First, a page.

Google’s Toolkit for Developers of Connected Objects is getting richer. The Mountain View company announced the improvement of the Weave communication protocol and the launch of the IoT OS based on Android.
Weave compatible with Google Assistant
Weave, originally reserved for Nest connected objects (the manufacturer of intelligent thermostats bought by Google in 2014), is now available for objects from other manufacturers. This communication protocol allows objects to communicate with each other and to exchange their status for better interactaction. Among others, Philips already uses this communication language for its Hue lamps as we previously discussed here, as does the start-up Smartthings (owned by Samsung). Google announced an update to Weave to allow integration of new families of connected objects and compatibility with Google Assistant.
Weave is a device-to-device communications protocol – which works sans WiFi — with famous initial launch partners such as P&G, GE’s branded lighting controls, Hunter Douglas, Philips Hue, iHome, and Lutron Electronics. The technology works with WiFi, but also with Thread (a protocol also backed by Google), for better reliability and security. The software stack uses the 6LoWPAN personal-area network technology, which is based on IEEE 802.15.4, a low-power wireless protocol that’s already in the market and uses the same chips as ZigBee, another low-power system. The stack also uses IPv6, the next generation of Internet Protocol, so every home device can have a unique Internet address. Networks will be able to accommodate at least 250 devices.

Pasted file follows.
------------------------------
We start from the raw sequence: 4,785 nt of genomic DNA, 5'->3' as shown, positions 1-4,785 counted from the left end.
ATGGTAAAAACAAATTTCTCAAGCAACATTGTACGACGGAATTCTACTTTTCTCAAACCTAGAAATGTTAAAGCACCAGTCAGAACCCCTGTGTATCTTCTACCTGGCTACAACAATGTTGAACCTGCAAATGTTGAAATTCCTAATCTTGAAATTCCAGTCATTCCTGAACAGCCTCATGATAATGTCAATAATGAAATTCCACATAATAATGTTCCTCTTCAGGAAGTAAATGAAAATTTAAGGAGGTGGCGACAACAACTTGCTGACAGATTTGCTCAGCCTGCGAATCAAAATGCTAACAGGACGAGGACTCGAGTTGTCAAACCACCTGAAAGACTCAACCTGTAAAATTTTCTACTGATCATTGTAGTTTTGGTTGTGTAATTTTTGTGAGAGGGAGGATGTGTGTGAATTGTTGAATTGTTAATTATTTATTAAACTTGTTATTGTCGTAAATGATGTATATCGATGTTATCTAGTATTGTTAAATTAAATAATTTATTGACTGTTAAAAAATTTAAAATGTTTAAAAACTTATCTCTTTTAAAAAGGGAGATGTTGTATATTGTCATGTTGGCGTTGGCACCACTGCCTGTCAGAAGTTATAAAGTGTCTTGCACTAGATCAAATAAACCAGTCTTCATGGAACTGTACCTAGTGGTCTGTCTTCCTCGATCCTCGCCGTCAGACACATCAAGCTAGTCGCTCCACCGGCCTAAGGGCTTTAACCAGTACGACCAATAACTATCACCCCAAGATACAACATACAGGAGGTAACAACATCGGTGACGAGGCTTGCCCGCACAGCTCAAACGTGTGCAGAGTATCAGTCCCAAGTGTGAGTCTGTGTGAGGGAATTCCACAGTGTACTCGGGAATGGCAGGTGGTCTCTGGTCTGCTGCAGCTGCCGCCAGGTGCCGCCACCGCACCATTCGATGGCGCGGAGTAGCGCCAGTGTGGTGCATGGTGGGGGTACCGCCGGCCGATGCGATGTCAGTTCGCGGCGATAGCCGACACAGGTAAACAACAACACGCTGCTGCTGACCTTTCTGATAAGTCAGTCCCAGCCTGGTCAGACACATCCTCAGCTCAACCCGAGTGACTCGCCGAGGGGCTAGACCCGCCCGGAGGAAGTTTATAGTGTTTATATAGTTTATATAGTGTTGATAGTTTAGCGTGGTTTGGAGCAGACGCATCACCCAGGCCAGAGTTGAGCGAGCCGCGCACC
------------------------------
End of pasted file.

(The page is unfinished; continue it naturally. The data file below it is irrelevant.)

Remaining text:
Android for IoT
Another major announcement is the public availability of Android Things, known thus far as project Brillo. As its name suggests, this is a version of Android specifically designed for connected objects. Developers will find the same tools as mobile development: Android Studio, Android SDK, Google Play Services, and Google Cloud Platform. With this familiar environment, developers will be encouraged to bring their applications from mobile to connected objects.
Google promises to update the OS regularly, with specific attention to security. It is also a real-time operating system (RTOS), where competition is tough with a myriad of alternatives: Contiki (available for free under BSD license), TinyOS from the Chinese giant Huawei, Nucleus RTOS from Mentor Graphics, via Embedded Software Division, Windows 10 IoT Core from Microsoft while ARM deployed its mbed OS solution. Development boards duch as the Intel Edison, the NXP Pico and the Raspberry Pi 3 are already mentioned as compatible with Android Things.
More info: Android Things
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